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REP. DINGELL’s LEGISLATIVE SCHEDULE FOR FDA EMERGENCY BILL CALLS FOR ENERGY & COMMERCE COMMITTEE ACTION IN JULY; WAXMAN OPPOSES FOCUS ON GENERICS

Executive Summary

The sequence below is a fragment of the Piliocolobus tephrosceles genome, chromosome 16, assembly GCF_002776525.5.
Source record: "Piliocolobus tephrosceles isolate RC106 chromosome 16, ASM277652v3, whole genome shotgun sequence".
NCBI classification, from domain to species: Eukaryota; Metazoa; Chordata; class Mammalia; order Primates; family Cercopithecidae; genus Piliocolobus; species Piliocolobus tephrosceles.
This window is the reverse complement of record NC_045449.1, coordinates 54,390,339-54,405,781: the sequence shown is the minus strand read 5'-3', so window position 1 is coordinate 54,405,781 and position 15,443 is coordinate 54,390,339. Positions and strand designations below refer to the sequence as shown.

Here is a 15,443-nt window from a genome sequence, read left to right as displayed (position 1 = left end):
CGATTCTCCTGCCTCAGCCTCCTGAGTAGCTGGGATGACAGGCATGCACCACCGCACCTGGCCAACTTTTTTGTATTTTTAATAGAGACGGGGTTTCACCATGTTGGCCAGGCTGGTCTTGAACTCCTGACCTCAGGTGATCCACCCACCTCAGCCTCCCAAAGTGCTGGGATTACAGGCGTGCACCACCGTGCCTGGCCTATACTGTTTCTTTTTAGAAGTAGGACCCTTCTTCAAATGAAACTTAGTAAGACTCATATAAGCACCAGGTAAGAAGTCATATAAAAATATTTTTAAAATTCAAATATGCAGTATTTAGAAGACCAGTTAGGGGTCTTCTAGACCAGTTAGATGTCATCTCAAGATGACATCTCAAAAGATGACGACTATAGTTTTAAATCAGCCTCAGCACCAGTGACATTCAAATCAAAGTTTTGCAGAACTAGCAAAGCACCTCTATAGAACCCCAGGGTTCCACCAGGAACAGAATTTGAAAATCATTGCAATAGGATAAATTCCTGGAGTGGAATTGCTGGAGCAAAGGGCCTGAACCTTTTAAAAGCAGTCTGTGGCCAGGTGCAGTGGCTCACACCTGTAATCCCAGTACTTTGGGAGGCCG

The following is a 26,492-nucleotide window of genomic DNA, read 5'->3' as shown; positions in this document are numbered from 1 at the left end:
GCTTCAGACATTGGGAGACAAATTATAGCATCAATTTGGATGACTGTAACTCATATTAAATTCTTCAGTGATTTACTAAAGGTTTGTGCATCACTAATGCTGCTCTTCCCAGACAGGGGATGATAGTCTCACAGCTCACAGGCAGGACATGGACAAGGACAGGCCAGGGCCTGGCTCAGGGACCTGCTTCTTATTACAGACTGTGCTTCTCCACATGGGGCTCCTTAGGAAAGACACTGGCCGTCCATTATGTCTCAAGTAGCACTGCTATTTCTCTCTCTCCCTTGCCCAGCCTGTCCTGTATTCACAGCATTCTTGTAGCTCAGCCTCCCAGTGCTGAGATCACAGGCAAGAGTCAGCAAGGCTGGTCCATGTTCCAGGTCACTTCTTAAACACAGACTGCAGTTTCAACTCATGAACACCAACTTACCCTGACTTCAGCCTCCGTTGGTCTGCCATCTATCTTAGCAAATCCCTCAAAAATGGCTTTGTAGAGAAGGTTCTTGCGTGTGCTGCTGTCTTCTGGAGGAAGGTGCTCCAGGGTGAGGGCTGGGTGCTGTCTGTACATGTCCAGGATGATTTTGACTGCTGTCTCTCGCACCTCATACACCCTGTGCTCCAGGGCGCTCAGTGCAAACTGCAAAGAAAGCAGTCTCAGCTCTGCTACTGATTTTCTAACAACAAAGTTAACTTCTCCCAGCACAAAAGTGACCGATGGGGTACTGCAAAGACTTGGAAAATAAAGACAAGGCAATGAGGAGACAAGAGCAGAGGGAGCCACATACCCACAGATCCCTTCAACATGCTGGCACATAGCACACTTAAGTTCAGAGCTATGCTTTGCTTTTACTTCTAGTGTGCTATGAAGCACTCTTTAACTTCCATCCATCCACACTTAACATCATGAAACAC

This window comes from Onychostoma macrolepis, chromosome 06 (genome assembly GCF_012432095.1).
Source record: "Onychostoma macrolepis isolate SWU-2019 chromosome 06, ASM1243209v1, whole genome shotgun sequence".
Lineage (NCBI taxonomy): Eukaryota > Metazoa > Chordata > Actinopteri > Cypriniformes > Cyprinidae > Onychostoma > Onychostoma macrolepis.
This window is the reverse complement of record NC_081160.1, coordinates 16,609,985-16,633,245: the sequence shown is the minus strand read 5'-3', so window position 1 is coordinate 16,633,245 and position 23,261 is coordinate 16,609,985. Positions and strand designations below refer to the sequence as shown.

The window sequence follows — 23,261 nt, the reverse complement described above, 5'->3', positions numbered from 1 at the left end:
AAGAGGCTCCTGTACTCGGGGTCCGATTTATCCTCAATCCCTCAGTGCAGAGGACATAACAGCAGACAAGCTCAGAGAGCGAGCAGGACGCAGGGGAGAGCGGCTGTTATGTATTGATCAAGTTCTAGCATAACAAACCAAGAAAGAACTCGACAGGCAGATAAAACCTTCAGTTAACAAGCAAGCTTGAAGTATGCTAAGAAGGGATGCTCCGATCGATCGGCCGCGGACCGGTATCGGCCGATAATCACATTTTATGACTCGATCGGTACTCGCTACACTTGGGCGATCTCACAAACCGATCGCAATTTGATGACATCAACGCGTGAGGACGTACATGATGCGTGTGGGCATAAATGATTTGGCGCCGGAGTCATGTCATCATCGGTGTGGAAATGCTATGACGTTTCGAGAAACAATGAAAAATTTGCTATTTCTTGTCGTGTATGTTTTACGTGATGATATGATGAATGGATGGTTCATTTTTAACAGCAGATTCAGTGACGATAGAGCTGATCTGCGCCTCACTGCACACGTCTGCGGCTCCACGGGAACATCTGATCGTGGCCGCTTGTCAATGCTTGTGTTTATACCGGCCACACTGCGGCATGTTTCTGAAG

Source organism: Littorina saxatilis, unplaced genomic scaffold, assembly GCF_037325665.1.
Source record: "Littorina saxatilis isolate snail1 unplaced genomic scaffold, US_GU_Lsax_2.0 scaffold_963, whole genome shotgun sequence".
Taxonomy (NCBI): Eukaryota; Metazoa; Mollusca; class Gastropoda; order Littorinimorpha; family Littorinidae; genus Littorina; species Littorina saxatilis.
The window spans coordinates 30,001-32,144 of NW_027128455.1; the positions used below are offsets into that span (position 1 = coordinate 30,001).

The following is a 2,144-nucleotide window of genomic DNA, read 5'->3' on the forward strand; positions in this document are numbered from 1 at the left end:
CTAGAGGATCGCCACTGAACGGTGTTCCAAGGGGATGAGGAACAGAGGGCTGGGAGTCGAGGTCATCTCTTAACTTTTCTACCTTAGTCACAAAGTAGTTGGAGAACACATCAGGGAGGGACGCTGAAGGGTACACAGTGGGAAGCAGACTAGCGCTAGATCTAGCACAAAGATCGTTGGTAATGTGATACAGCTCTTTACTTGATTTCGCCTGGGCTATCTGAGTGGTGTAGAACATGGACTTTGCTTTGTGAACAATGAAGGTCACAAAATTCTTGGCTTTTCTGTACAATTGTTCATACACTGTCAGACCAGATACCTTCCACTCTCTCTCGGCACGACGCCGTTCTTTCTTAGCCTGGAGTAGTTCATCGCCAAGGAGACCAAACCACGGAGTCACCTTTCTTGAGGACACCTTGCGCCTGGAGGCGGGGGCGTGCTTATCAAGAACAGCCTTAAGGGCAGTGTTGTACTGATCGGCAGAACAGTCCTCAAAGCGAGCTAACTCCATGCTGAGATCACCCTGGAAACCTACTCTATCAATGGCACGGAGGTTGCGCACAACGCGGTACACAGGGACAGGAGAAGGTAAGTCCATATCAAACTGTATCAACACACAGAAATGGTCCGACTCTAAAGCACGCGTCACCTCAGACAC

Rep. Dingell (D-Mich.) plans to move his FDA "emergency" generic drug legislation through the House Energy & Commerce Committee in July. The bill, HR 4810, was the subject of a legislative hearing in the Energy & Commerce/Health Subcommittee June 28. According to Dingell's schedule, the Health Subcommittee will mark up the bill next month and a full committee markup would follow shortly thereafter. The bill has the support of the majority of the full committee, with the notable exception of Health Subcommittee Chairman Waxman (D-Calif.). HR 4810 would provide FDA with new authority to impose sanctions for illegal activities in the generic drug industry. Waxman emphasized his objections to the limited scope of Dingell's bill at the June 28 hearing. "I am concerned about the narrow scope of HR 4810," Waxman said in opening remarks. "As members of this subcommittee well known, there are many examples of wrongdoing by brandname drug companies and medical device companies, resulting in severe injury and death," he said. As examples, Waxman mentioned Lilly's drug Oraflex and Pfizer's Bjork-Shiley heart valve. Waxman acknowledged "the practical considerations" of targeting a single industry to "speed up" the process of getting legislation passed. However, he added, "that is not the basic principle for which we prosecute the motives." The "purpose of sanctions," Waxman continued, "is to punish wrongdoers for what they have done and to deter others from doing those things in the future. And I think it's important to have those sanctions available for the purposes of detering any wrongdoing by anybody who has business with the FDA. I think we ought to able to apply all the sanctions that would be necessary to bring about justice." By contrast, Dingell contends that the generic drug situation requires "unique" and immediate remedies. "The generic drug industry calls for unique remedies by the breadth of the scandal," he said in a written statement released at the hearing. "This, coupled with a necessarily streamlined process for generic drug approvals, makes the case for special treatment." The Michigan Democrat also pointed out that extending the bill's scope to address enforcement problems in all FDA-regulated industries would "require far more than a simplistic extension of the provisions of HR 4810. And broadening the legislation would cause delay until 1991, which only helps those in the industry who resist a thorough cleanup." Dingell also argued that severe penalties will benefit the generic drug industry by taking away a public relations weapon from critics of the industry. He maintained that legislative delay helps "those in the brandname industry who, for their own greedy ends, wish to prolong the pain for the generic industry." Waxman also opposes a pet Dingell project: the empowerment of the HHS Inspector General to take over many FDA investigations. Waxman said he is "concerned" that the IG provision "deprives the agency of control over these investigations. The bill's failure to provide the FDA the ability to coordinate any work conducted by the IG with the work that is being conducted by its own investigators is, in my view, a major omission." The adequacy of FDA's self-monitoring was discussed in an exchange between Rep. Wyden (D-Ore.) and FDA Acting Commissioner Benson. Wyden noted that Barr Labs, in prepared testimony for the hearing, supported the IG provision on the grounds that the agency cannot police itself. Barr said it had lodged formal complaints with FDA officials about suspected wrongdoing but that "FDA ignored the allegations and refused to investigate." Wyden invited Benson to respond to Barr's charges. "I'd be delighted to respond to any charges that Barr or anybody else had," Benson said, but "I'm not prepared to do that here." He said he would supply the information for the record. The acting commissioner questioned the nature of some of Barr's accusations against the agency. "I've been very involved over the past year, year and a half, in some of the letters that we've gotten from Barr," Benson said, "and frankly, they set forth a series of very confused allegations that we've tried our best to respond to...We take them seriously. But you reach a point where, if you don't understand what the charges are, you can't do much about it." The Bush Administration's response to the generic scandals, the broader debarment bill, was the subject of Benson's testimony. The administration bill does not include a provision to expand inspector general authority as does the Dingell bill. The administration measure further differs from HR 4810 by extending FDA's sanction authority to all regulated industries. Sens. Hatch (R-Utah) and Thurmond (R-S.C.) have recently introduced the Administration's bill in the Senate; no House sponsor has yet emerged. Dingell criticized the administration's position toward the generic drug industry as too permissive and suggested that "I find it curious that the Administration comes forward with such a soft and solicitous attitude for scoundrels, knaves and rascals who have not only defied the government but who have actually sought actively to subvert it," Dingell said. "The questions which have been raised by these people with regard to the behavior and attitude and interest of the FDA," Dingell declared, "are reinforced by the testimony of the Administration today. I find myself thoroughly displeased. I wish my friends in the FDA to know that this will pique my further interest in the performance of the agency." Dingell expressed skepticism of the efforts of the National Association of Pharmaceutical Manufacturers to rehabilitate itself and the generic drug industry in a letter sent to FDA June 21. Dingell suggested FDA exhibited "naivete" when it reported to the subcommittee in a June 6 letter that the agency believes "on the whole" NAPM has taken "an earnest, good faith effort toward rehabilitation." The congressman asked FDA to supply the subcommittee "with the basis" for its assessment of NAPM's actions, "including the names of the persons at the FDA and the NAPM responsible for these conclusions." Dingell also requested "all documents relating to NAPM-FDA contacts regarding the ethical standards of NAPM members" and a description of FDA's plan for monitoring NAPM. Dingell also wrote to NAPM June 21, asking the association to provide by July 2 records addressing "the legality or propriety of payments" of expenses for federal officials attending association activities, NAPM ethical requirements, and disciplinary actions against members. The Michigan Democrat further requested lists for each year since 1984 of members, total dues, other income, legal and professional fees paid, and payments made to the New York law firm Bass & Ullman. He additionally asked NAPM to identify "companies for which NAPM or its counsel has information regarding the diversion of prescription drugs, improprieties in the generic drug approval process or other violations of federal or state law." Waxman's concern over the focus of the bill on the generic industry alone was echoed at the hearing by NAPM and the Generic Pharmaceutical Industry Association. The American Pharmaceutical Association supported the bill. GPIA President Dee Fensterer testified that the association believes "the general provisions of HR 4810 -- debarment, civil money penalties, and suspension and withdrawal of approved applications -- are appropriate sanctions for illegal acts." However, she added, "we do not...agree with the view that 'political realities' preclude enactment of a bill which applies these sanctions to all FDA-regulated industries. We think there is strong public support, and a well-documented case, for a bill of broad scope, which prohibits illegal acts without distinction as to who committed them." NAPM President Robert Milanese stated that his association "opposes...legislation that singles out the generic segment of the pharmaceutical industry or that denies persons due process." There are "many small law-abiding companies in our industry," Milanese continued, "nevertheless, these companies are suffering because of the public perception that generic drugs are not safe...Part of that misconception is nurtured and fostered by HR 4810, which, despite its good intentions, is giving the wrong message to the public." Dingell questioned GPIA and NAPM on the bill's debarment provision. GPIA's Fensterer explained that the association "did not think from a public policy perspective that it was appropriate for the actions of one individual to close the doors of a company and [effect] the employees of that company, who have nothing to do with the wrongdoing." Fensterer also pointed out that other statutes do not mandate a minimum or maximum period for debarment. The Dingell bill authorizes FDA to suspend a firm or individual for a minimum of three years for fraud or other illegal acts. NAPM's Milanese said his association believes that debarment is "appropriate" but that it "should be applied equally across the pharmaceutical industry or wherever there are problems." Dingell also sought comments on the bill's "sunshine" provision. Under the provision, information contained in ANDAs would be open to scrutiny both by congressional oversight staffs and by sponsors of competing ANDAs that wish to monitor whether parallel applications are being treated in an equitable manner by the agency. Both GPIA and NAPM opposed that provision. Milanese pointed out: "I think it just reveals strategy of firms which are obviously competitors and trying to make internal confidential decisions." However, Dingell asked, "these are not new drugs...what trade secrets would be involved?" In response, Fensterer pointed out: "There have been some successful patent challenges where a company has challenged the validity of a patent...Everybody in the world would know that that patent might be one to look at." Maintaining that proprietary information is already circulated among some industry members, Dingell cited as an example a Nov. 5, 1986 memorandum from Danbury Vice Chairman William Haddad to company execs discussing, among other things, the fact that only one ANDA for generic Dyazide was pending at FDA but that it was moving slowly. Dingell released the memo at the hearing. That memo predates FDA action on ANDAs for generic versions of Dyazide by about a year-and-a-half. Rep. Wyden (D-Ore.) repeatedly asked the generic association witnesses for "hard proof" of widespread illegal activities in regulated industry outside the generics area. When they said they were not prepared to provide it, Wyden said that while he had thought opponents of the bill's scope could "argue a pretty good case" for broadening the bill, he noted that "you haven't provided any evidence." Testifying in a separate panel, Mylan and Barr Labs continued their crusade to cleanse the generic drug by proclaiming their support for Dingell's legislation. Mylan Executive VP Dana Barnett said the bill will "forestall any further erosion of the generic drug industry's position and arm Mylan and other honest companies with the necessary tools to effectively combat the inevitable campaign of innuendo that lies ahead," Barnett said. Barr official Kip Schwartz maintained that the legislation is needed to reverse "the steady decline" of the generic drug industry. Schwartz testified that despite Barr's "unblemished record," the company's "customers are reporting that retail pharmacists have been avoiding the generic drugs stocked by their corporate warehouses in order to obtain brandname drugs from local distributors, all in response to consumers' concerns." By their unqualified support for the Dingell bill, Barr and Mylan have isolated themselves from the rest of the generic drug industry. Schwartz reported that Barr has separated from the two major generic trade associations in frustration over their inability to act decisively to correct the industry's image. Barr resigned from both GPIA and NAPM "some time ago," he said. "Even at this time of crisis, the best these trade associations can do is generate some lukewarm support, if you can call it that, for a piece of legislation that is absolutely critical to our continued survival," he added. In a direct plea to Waxman, Schwartz said: "You and your committee have played a pivotal role in creating our industry" through the 1984 Waxman/Hatch law. "Now the industry needs your help to survive." Two other firms represented at the hearing, Vitarine and Par, expressed their concerns about HR 4810. Vitarine President Roger Jordan testified that the bill's provision for a mandatory three-year debarment of companies convicted of felony violations would constitute a "death sentence" if imposed against Vitarine. "Vitarine debarred itself in 1989" when it recalled and suspended distribution of all products potentially tainted by improprieties of "just one individual and one or two of his subordinates," Jordan said. The company is seeking an amendment to HR 4810 to allow FDA "to take into account the full record of a company's actions," he added. Par President Kenneth Sawyer contended that enforcement tools such as debarment should not only "punish and discourage improper or illegal conduct" but also "encourage legal, ethical and responsible behavior." Actions, such as Par's move to fire executives responsible for the firm's past violations, "should be encouraged," Sawyer said. "If companies know there will be no recognition of responsible rehabilitative management and behavior, there will be no incentive to undertake it. The incentive will be to ignore or cover up." Sawyer suggested an amendment to force a company's "wrongdoer to surrender stock or other beneficial ownership or interest in a company at which he engaged in that wrongdoing." Punishment should "more appropriately target the wrongdoing and the wrongdoer, not destroy a company taking the necessary steps toward rehabilitation," he said.